engaged in a revenge campaign against Abu-Jamal.”/*

An Amnesty International report on the Abu-Jamal case issued in 2000 
criticized FOP influence over Pennsylvania's highest court.

That AI report noted, "the Court's own rulings on Abu-Jamal's appeals 
have left the unfortunate impression that the state Supreme Court may 
have been unable to impartially adjudicate this controversial case."

That Abu-Jamal appeal now delayed by the King's Bench intervention 
involved alleged improper participation in Abu-Jamal appeals by a former 
Philadelphia District Attorney, Ronald Castille, who served as a Pa 
Supreme Court Justice and Chief Justice.

Castille, as DA, opposed Abu-Jamal's appeals and later as Supreme Court 
member voted repeatedly against Abu-Jamal appeals.

Castille rejected Abu-Jamal's request to recuse himself from appeal 
deliberations despite specific directive in the state's Code of Judicial 
Conduct that "a judge formerly employed by a governmental agency should 
disqualify himself if his impartiality might reasonably be questioned 
because of such association."

*/“An /**/Amnesty International report found that the state Supreme 
Court may have been unable to impartially adjudicate this controversial 
case." /*

In a 1998 Pa Supreme Court ruling that rejected a pivotal Abu-Jamal 
appeal, Castille rejected recusal with the specious declaration that he 
did not know any facts about the Abu-Jamal case.

Castille wrote in that 1998 ruling that he signed his name to DA 
opposition merely as an administrative matter and he gained no 
"knowledge of information" about the Abu-Jamal case in his tenure as DA.

Yet, years before that 1998 Castille declaration a top DA Office aide to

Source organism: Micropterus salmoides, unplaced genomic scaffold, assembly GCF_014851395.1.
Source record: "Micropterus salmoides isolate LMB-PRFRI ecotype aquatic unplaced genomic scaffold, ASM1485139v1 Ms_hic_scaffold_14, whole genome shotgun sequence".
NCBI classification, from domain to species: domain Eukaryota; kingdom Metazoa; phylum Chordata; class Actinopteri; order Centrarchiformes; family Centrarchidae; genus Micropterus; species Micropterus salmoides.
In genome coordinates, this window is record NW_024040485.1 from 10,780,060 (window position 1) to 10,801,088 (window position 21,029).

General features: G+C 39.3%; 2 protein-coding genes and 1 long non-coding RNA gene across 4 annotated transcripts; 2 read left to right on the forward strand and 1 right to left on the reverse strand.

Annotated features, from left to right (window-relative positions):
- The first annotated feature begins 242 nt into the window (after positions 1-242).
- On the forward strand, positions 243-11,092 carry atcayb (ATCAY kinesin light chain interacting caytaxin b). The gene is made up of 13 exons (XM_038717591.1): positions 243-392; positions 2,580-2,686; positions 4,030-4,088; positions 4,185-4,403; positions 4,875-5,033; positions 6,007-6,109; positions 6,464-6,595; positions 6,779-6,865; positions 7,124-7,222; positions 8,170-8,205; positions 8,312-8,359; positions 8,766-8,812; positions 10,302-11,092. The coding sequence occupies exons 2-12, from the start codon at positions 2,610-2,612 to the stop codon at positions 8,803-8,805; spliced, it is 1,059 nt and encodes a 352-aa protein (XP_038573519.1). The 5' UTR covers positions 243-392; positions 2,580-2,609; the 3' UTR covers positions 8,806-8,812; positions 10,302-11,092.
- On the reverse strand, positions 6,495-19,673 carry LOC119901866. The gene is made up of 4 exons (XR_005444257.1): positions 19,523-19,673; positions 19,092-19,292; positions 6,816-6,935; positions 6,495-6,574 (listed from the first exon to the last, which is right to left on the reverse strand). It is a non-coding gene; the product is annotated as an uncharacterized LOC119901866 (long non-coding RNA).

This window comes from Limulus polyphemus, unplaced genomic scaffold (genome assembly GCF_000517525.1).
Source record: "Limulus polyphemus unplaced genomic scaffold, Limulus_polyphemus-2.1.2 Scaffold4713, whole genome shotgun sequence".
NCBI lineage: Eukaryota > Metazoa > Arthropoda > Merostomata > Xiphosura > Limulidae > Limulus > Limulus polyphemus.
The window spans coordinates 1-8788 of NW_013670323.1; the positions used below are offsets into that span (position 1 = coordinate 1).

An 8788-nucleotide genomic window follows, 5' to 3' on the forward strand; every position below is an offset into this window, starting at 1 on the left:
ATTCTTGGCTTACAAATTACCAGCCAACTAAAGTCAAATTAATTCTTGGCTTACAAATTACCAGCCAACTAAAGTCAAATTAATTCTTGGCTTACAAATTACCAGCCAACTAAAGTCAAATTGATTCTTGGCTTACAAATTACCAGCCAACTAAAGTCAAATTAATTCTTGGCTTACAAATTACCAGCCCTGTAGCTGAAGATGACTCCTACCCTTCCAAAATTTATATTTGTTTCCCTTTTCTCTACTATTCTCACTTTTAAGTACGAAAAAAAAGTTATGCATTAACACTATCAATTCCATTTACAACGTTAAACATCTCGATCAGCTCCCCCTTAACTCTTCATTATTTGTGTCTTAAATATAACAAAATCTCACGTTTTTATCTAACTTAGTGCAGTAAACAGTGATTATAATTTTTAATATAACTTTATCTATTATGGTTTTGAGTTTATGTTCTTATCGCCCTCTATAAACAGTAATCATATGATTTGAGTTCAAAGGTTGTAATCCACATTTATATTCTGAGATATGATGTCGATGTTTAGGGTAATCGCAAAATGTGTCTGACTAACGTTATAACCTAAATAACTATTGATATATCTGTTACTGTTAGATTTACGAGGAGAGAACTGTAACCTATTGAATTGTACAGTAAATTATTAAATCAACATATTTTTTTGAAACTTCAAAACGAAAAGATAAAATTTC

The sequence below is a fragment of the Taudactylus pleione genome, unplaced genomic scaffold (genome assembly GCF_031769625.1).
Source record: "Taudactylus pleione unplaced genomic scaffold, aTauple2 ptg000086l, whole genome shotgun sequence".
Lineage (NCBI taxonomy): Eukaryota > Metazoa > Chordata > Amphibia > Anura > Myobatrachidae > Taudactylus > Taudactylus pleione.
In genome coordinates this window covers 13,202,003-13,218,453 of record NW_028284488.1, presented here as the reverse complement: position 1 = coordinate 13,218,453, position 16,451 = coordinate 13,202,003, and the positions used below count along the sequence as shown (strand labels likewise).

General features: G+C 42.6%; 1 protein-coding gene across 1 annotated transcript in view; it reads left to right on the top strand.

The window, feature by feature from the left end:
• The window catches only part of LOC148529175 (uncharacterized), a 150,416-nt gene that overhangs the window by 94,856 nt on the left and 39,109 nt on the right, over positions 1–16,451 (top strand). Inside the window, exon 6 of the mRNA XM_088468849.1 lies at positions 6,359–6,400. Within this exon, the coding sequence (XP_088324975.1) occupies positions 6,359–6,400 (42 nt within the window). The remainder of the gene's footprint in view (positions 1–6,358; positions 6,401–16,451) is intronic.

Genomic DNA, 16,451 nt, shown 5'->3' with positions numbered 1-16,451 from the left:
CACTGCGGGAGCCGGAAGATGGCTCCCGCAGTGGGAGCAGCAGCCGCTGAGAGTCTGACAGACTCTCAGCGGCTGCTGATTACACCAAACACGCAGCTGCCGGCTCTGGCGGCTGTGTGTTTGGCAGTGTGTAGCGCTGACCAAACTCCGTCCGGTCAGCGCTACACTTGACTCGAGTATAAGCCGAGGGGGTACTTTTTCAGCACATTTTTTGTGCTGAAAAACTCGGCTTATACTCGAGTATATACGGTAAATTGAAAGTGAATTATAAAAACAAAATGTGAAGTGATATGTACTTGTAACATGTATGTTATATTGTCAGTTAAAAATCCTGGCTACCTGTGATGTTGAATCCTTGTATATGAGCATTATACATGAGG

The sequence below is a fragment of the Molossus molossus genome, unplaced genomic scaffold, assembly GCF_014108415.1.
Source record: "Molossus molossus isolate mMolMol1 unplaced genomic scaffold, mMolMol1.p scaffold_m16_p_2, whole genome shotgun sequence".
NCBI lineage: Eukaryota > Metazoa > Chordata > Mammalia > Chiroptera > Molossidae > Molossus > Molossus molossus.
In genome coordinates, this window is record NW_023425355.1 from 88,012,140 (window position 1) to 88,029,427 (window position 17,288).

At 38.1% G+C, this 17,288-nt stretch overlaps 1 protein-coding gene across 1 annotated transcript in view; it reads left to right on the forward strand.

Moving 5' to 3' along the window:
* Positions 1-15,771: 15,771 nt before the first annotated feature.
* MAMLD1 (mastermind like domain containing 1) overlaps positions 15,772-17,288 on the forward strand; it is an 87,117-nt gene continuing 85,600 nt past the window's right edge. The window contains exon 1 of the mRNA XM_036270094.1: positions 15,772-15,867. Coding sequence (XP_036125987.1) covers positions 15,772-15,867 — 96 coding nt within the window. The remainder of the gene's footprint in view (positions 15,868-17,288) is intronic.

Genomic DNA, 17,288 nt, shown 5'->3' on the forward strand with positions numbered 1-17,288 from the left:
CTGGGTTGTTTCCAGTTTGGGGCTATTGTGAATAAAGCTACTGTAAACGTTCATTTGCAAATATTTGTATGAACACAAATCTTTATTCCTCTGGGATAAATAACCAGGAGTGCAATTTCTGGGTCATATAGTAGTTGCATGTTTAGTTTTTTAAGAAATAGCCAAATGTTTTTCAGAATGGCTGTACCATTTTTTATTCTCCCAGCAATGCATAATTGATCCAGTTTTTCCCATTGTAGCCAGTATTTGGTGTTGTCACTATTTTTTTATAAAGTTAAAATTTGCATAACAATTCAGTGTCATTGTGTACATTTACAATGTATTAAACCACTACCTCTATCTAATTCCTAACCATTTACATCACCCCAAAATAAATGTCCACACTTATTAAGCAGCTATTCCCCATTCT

Castille told a reporter that Castille was deeply involved in all death 
penalty and high-profile cases -- both categories applicable to Abu-Jamal.

Castille also wrote in that 1998 ruling that his career long support 
from Philadelphia's FOP did not impact his ability to be impartial in 
the Abu-Jamal case. Castille received electoral campaign support from 
the FOP in his races for DA, his unsuccessful race for Philadelphia's 
mayor and his successful campaign for the Pa Supreme Court.

*/“Castille received electoral campaign support from the FOP.”/*

In 2016, the U.S. Supreme Court issued a ruling that declared it 
improper for a prosecutor that sought the death penalty against a 
defendant to rule against that defendant's appeal as a judge. That 
ruling involved Ron Castille in a Philadelphia murder case, tried during 
Castille's DA tenure where Castille as Supreme Court member rejected 
that convict's appeal.

In 2018, Philadelphia Common Pleas Court Judge Leon Tucker cited that 
2016 U.S. Supreme Court ruling against Castille when he granted 
Abu-Jamal the right to a new appeal hearing.

The Tucker ruling noted, "The claim of bias, prejudice and refusal of 
former Justice Castille to recuse himself is worthy of consideration as 
true justice must be completely just without even a hint of partiality, 
lack of integrity or impropriety."

That King's Bench request from the slain officer's widow criticized the 
Philadelphia DA Office for its failure to oppose having Tucker involved 
in further actions in the Abu-Jamal case.

*/Linn Washington is a co-founder of /**/This Can't Be 
Happening.net/*<https://thiscantbehappening.net/>*/. Washington writes 
frequently on inequities in the criminal justice system, ills in society 
and problems in the news media. He teaches multi-media urban journalism 
at Temple University./*

*/This article previously appeared in /**/Op-Ed 

Freedom Archives 522 Valencia Street San Francisco, CA 94110 415 
863.9977 https://freedomarchives.org/